Newquay Zoo is working with conservation charity Save Vietnam’s Wildlife to save the world’s most trafficked animal, the pangolin. These prehistoric-looking creatures are hunted profusely in Vietnam for their meat and scales.

Although illegal, pangolin hunting is still rife in Vietnam. Pangolin meat is in high demand and is sold as a luxury item. Their scales are also sold for medicine and wine and their skin for shoes and bags. Hunters will go to great lengths to capture a pangolin, setting up traps and chopping down trees to reach them. This, and the extensive deforestation taking place in Vietnam, means that the country’s wildlife is very much under threat.

Supported by Newquay Zoo, Save Vietnam’s Wildlife has been battling to help these beautiful creatures. The charity rescues pangolins and educates people on the dangers of hunting and the importance of protecting wildlife. The charity has so far released over 200 pangolins back in to the wild, and is working closely with rescue centres and the local government to both protect them and increase the sentence for hunting.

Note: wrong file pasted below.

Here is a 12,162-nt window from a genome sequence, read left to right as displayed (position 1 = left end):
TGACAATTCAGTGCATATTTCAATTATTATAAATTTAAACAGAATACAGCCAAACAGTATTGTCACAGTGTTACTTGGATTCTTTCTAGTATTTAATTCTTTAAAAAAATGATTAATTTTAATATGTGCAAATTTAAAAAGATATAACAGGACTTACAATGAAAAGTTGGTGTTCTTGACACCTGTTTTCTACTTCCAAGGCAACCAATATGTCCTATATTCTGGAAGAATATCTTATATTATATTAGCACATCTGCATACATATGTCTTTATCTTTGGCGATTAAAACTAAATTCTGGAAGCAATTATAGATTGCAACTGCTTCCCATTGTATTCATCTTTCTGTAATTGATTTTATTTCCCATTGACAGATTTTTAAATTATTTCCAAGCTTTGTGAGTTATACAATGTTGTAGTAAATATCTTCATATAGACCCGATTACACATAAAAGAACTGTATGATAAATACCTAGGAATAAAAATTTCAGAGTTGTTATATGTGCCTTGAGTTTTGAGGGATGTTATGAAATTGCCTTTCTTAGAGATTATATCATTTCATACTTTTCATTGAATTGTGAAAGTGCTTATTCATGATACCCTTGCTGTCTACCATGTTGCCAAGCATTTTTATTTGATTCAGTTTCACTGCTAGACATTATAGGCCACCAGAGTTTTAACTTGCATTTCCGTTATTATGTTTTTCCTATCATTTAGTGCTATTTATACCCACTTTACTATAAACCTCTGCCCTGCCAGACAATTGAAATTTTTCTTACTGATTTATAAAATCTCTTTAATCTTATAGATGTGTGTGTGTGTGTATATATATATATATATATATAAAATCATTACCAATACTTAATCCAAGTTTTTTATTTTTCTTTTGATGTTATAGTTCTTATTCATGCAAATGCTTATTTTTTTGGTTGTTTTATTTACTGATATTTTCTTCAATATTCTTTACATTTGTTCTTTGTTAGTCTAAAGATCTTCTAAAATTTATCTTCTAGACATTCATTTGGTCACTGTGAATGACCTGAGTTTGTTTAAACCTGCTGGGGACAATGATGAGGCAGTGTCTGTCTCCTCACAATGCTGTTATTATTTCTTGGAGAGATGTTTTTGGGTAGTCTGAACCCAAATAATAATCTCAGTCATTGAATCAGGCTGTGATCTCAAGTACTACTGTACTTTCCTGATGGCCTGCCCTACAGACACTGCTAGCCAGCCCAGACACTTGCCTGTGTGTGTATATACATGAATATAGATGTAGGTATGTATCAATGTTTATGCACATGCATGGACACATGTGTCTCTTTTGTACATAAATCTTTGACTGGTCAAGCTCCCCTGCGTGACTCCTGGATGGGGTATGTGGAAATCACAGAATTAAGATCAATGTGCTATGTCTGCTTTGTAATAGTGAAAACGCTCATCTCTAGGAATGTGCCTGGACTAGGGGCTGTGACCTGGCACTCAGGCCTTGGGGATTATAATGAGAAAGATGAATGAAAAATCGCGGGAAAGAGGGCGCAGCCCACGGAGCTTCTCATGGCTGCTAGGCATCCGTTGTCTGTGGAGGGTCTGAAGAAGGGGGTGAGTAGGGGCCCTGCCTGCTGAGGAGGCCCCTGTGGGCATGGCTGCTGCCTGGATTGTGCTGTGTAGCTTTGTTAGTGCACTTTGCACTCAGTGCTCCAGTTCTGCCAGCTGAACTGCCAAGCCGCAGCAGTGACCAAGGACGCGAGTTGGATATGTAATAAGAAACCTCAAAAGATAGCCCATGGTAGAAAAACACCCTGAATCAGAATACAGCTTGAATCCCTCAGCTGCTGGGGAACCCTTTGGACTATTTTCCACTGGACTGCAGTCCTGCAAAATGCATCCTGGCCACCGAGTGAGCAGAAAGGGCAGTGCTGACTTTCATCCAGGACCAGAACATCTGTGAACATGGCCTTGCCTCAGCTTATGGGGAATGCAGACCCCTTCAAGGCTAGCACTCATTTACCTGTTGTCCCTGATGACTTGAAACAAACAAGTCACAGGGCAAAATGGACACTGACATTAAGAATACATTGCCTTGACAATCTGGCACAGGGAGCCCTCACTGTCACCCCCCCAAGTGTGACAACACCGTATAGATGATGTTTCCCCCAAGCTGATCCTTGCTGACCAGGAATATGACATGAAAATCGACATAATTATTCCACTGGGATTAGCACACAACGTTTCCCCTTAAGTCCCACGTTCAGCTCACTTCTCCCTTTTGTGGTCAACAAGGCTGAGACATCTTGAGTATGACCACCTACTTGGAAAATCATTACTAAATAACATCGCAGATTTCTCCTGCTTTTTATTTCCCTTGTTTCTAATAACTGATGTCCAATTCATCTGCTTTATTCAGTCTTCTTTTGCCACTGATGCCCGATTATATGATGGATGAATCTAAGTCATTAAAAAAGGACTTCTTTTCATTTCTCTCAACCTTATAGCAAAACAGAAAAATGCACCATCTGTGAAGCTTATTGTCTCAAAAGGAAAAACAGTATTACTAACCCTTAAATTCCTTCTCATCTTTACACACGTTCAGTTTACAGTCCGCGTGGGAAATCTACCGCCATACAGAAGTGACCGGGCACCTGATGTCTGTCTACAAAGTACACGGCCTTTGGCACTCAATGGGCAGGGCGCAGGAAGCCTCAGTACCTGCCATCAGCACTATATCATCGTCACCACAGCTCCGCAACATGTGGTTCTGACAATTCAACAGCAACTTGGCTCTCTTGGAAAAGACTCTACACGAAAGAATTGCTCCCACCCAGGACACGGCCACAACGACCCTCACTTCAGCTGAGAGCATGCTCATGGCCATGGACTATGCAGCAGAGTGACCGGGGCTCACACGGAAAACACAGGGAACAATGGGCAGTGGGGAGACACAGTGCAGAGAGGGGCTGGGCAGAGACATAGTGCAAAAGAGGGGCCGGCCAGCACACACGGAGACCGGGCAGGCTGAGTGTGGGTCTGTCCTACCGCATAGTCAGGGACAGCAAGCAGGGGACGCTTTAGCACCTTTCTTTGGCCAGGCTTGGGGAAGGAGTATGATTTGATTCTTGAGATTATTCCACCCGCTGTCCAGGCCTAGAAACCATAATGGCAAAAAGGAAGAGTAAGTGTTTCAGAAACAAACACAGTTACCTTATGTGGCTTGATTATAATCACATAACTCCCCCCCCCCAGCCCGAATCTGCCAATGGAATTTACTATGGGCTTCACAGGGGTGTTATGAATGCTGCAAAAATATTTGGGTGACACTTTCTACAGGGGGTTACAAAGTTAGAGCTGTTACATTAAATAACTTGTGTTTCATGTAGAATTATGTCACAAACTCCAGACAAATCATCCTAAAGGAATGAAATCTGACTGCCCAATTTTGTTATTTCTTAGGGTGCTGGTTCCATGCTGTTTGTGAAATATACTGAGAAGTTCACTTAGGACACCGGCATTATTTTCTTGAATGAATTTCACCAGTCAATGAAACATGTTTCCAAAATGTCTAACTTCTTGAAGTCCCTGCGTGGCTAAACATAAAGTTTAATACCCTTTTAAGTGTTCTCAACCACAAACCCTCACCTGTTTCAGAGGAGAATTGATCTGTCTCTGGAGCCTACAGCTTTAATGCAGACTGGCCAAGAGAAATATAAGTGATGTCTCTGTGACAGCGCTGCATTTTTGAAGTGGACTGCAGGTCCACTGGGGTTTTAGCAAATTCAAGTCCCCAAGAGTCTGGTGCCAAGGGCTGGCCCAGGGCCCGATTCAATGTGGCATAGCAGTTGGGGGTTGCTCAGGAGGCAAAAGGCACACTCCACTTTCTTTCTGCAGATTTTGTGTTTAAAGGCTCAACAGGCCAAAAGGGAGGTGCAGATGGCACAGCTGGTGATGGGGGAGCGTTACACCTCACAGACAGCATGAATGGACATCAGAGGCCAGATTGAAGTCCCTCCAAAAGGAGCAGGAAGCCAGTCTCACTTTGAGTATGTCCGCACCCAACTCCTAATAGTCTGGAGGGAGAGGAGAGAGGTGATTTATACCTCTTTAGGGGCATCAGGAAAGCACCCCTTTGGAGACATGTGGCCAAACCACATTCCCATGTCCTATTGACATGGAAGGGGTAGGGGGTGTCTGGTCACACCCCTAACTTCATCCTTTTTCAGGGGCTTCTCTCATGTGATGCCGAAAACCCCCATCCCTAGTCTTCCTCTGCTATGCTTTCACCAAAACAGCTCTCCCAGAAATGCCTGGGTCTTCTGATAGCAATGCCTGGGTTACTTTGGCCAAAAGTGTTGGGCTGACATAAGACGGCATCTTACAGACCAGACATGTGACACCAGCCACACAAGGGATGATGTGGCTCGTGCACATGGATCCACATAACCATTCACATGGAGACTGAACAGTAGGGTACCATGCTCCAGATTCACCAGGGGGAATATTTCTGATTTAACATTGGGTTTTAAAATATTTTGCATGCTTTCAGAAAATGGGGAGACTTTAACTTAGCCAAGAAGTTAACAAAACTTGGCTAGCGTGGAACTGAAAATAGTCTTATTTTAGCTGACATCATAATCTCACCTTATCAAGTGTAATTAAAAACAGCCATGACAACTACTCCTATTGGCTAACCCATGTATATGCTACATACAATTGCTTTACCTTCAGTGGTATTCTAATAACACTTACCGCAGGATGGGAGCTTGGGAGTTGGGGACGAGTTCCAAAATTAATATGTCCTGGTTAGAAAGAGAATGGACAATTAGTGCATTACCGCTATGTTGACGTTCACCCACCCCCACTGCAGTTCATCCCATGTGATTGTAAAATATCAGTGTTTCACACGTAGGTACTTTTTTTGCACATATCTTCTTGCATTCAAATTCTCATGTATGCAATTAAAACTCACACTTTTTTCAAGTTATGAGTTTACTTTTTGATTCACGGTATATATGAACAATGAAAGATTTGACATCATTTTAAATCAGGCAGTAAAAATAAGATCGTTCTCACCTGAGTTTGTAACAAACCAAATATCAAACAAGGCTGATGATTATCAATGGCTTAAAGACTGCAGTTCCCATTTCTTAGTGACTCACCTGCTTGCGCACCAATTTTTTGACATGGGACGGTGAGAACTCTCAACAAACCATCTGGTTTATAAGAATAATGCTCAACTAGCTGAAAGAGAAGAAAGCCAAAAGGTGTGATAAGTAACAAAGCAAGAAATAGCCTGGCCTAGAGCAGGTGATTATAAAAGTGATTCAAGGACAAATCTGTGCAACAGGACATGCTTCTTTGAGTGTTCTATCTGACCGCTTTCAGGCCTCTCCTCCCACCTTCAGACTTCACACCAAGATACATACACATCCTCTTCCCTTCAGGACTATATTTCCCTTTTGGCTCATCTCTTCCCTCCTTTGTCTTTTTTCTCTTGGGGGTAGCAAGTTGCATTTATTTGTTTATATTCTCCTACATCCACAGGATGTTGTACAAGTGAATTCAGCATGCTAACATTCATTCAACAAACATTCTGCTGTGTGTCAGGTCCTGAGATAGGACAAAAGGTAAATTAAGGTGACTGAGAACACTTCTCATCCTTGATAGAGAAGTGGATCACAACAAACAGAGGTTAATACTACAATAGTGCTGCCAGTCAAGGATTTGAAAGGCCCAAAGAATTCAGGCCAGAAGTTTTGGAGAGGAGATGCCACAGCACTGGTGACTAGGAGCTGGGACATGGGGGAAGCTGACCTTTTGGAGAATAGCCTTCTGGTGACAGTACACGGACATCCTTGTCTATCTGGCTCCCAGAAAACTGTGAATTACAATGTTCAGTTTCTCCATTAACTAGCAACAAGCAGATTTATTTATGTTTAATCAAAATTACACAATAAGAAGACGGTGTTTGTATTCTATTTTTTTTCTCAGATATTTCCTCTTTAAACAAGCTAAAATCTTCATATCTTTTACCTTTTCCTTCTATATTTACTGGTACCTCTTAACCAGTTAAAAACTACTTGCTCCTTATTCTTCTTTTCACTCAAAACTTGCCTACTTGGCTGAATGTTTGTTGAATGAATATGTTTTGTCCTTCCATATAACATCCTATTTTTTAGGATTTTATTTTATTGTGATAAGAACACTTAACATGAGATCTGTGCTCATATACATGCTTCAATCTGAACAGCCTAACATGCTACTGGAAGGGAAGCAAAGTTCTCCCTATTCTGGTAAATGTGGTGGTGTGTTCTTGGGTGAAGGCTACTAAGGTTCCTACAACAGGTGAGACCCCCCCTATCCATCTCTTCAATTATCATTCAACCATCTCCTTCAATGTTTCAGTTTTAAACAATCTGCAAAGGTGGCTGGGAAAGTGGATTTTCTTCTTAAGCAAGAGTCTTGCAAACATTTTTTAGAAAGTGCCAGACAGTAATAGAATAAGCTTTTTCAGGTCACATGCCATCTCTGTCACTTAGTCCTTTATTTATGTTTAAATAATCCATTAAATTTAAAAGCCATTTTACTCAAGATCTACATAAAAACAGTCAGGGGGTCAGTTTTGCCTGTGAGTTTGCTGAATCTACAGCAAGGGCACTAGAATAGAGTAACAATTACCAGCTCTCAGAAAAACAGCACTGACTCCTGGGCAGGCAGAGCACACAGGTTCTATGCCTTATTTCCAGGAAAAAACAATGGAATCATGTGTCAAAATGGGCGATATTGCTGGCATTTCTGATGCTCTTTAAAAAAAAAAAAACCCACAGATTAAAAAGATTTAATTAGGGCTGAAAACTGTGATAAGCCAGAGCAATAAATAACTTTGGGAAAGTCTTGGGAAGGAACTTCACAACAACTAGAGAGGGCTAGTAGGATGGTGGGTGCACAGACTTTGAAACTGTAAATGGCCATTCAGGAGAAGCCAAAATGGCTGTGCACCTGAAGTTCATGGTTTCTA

Stuart Muir, Director of Living Collections at Newquay Zoo explains the Zoo’s part in the programme: “We have been supporting this vital work in Vietnam for many years. In the beginning, it was hard to get anyone to listen about the plight of the pangolin but, at last, the world seems to be waking up to the very real threat of extinction that this charming and unique animal faces. It takes tremendous effort from our team to rescue and rehabilitate the pangolins but the fact that we are releasing so many animals back to the forest is truly fantastic.”

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